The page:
I don't see business ever moving predominantly towards the Democrats. But the business Republicans in the earlier period we were talking about were more moderate. If you look at Eisenhower, Nixon and even Gerald Ford -- Nixon's health-care plan was far to the left of Obama's. It never actually was implemented because of Watergate. But the political discourse of the time was far to the left of where we are now. I think the moderate Mitt Romney that was governor of Massachusetts pretty well represents the center of American business.

LD: Romney represents the center now? Or where the center was then? 

MM: I think even where it is now. He was forced to move to the right to make sure he appealed to the Republican base, because they have moved so far to the right. I think big business has definitely moved to the right over the decades, but I don't think they're anywhere near where the tea party is. The irony, of course, is that the health-care plan was what he'd done in Massachusetts.

LD: So, what would you advise big business to do? 

MM: I probably would tell them they have to stop blaming both sides. I think it's gotten to a point where you can't play the equivalence game anymore. This is not two sides that are equally culpable, both being intransigent. This is one group that is basically saying, we don't like this law, and either change it or we're going to shut down the government and not pay our bills.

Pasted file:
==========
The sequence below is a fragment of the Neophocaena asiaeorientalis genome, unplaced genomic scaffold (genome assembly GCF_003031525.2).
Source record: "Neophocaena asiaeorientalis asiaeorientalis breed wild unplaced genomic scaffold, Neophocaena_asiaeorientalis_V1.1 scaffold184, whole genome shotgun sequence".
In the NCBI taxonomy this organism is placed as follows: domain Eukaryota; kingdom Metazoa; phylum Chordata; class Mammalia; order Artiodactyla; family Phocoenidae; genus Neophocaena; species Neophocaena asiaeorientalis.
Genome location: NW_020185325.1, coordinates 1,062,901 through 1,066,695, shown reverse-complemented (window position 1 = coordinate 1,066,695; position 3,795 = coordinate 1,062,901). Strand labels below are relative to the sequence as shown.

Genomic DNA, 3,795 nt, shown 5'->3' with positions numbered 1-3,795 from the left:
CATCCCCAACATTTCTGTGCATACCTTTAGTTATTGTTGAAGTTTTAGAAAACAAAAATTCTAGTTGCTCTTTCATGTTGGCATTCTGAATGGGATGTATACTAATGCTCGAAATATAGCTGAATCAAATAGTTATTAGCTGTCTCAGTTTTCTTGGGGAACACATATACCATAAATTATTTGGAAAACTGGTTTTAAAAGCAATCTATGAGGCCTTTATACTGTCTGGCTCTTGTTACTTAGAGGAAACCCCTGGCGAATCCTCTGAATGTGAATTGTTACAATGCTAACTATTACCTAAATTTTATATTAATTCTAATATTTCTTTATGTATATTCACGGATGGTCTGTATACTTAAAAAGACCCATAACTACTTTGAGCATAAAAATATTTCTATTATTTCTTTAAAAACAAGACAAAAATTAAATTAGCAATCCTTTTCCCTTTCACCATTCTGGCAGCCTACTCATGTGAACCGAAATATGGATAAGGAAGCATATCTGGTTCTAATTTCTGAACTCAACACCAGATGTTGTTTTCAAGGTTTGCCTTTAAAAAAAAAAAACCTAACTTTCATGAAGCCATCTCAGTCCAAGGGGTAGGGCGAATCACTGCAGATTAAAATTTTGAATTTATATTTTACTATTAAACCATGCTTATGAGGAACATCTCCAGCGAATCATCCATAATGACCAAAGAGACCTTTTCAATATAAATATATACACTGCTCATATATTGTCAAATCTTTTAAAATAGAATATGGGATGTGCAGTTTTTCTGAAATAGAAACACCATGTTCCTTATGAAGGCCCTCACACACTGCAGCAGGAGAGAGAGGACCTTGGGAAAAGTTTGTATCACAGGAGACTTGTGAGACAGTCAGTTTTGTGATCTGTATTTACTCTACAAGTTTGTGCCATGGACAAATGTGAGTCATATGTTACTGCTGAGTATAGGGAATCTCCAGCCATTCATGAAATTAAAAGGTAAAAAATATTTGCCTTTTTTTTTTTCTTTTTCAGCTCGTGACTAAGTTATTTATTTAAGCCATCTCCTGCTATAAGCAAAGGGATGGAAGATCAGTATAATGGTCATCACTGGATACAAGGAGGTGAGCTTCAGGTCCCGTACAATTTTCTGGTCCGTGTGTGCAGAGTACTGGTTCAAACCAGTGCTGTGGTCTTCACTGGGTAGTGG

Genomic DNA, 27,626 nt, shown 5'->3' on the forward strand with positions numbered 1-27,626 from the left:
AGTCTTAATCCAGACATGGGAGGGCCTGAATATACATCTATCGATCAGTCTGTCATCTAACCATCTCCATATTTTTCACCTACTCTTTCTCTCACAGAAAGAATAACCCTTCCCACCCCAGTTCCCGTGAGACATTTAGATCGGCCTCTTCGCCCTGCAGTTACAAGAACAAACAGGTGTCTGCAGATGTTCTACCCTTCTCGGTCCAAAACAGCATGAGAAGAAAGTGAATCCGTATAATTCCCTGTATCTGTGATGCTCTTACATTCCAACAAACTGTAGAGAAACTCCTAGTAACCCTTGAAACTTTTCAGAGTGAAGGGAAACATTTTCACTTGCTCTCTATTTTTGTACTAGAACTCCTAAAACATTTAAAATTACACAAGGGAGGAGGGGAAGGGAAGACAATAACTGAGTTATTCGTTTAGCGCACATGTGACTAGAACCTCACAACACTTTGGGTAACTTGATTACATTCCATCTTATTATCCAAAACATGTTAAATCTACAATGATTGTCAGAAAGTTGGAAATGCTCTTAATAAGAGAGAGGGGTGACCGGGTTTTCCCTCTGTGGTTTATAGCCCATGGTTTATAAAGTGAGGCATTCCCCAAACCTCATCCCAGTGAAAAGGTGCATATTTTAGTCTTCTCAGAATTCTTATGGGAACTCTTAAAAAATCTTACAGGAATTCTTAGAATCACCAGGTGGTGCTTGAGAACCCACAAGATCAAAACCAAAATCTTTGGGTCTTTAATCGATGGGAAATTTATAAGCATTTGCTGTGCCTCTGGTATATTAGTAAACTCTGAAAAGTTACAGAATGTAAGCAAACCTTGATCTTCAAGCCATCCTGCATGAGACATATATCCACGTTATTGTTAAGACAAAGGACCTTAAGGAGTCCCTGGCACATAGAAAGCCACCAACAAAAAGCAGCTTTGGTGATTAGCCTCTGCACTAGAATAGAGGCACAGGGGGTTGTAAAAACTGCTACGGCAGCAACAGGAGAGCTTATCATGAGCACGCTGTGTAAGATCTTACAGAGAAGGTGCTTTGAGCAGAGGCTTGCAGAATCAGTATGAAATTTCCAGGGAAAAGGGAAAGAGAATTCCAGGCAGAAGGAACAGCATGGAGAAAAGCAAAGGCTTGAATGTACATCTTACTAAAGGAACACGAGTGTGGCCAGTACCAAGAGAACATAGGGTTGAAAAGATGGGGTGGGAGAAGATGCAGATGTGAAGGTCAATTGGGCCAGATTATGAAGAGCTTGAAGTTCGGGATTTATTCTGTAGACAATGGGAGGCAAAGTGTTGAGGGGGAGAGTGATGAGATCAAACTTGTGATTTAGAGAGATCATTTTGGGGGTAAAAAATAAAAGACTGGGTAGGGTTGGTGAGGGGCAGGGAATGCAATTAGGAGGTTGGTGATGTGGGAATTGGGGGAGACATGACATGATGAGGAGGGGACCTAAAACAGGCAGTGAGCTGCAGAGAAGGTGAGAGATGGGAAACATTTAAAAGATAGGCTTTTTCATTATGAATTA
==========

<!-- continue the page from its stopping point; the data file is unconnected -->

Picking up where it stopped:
In a purely neutral way, it really is extortion. I'm not saying this as a partisan, just as an observer. If they can elect enough people to overturn the law, they should do it.

LD: I talked to the leaders at CED, too, and just like the Business Roundtable, they totally used that false equivalence. 

MM: I understand why they're trying to sound balanced because they want to provide the appearance of nonpartisanship. But, come on, the Business Roundtable? This is a case where they can play the nonpartisan game, but they're not going to have any influence unless they do what needs to be done. I do think they're trying to pressure the Republicans. I  just don't think they have enough power to do it, at least right now. If they were to change the focus of their campaign contributions, maybe they will be able to exercise more power.

Lydia DePillis is a reporter focusing on labor, business, and housing. She previously worked at The New Republic and the Washington City Paper. She's from Seattle.